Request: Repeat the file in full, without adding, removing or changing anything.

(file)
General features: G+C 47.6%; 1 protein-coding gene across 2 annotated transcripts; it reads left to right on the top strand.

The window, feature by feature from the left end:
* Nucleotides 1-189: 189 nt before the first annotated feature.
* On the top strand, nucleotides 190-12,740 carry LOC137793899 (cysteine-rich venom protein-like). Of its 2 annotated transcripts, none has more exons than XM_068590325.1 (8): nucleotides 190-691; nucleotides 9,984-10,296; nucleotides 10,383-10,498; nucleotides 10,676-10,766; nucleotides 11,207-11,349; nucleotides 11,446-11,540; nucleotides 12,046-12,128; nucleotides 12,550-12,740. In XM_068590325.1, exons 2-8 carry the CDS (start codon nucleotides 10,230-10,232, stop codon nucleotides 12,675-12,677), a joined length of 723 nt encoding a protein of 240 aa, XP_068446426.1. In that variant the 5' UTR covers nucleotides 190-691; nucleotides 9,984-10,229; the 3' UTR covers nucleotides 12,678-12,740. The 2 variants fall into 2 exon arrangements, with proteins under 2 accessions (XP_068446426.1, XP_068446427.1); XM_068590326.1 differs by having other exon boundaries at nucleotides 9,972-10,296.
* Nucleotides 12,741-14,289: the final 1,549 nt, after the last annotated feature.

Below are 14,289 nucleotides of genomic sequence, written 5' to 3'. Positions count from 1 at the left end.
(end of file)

General features: G+C 47.6%; 1 protein-coding gene across 2 annotated transcripts; it reads left to right on the top strand.

The window, feature by feature from the left end:
* Nucleotides 1-189: 189 nt before the first annotated feature.
* On the top strand, nucleotides 190-12,740 carry LOC137793899 (cysteine-rich venom protein-like). Of its 2 annotated transcripts, none has more exons than XM_068590325.1 (8): nucleotides 190-691; nucleotides 9,984-10,296; nucleotides 10,383-10,498; nucleotides 10,676-10,766; nucleotides 11,207-11,349; nucleotides 11,446-11,540; nucleotides 12,046-12,128; nucleotides 12,550-12,740. In XM_068590325.1, exons 2-8 carry the CDS (start codon nucleotides 10,230-10,232, stop codon nucleotides 12,675-12,677), a joined length of 723 nt encoding a protein of 240 aa, XP_068446426.1. In that variant the 5' UTR covers nucleotides 190-691; nucleotides 9,984-10,229; the 3' UTR covers nucleotides 12,678-12,740. The 2 variants fall into 2 exon arrangements, with proteins under 2 accessions (XP_068446426.1, XP_068446427.1); XM_068590326.1 differs by having other exon boundaries at nucleotides 9,972-10,296.
* Nucleotides 12,741-14,289: the final 1,549 nt, after the last annotated feature.

Below are 14,289 nucleotides of genomic sequence, written 5' to 3'. Positions count from 1 at the left end.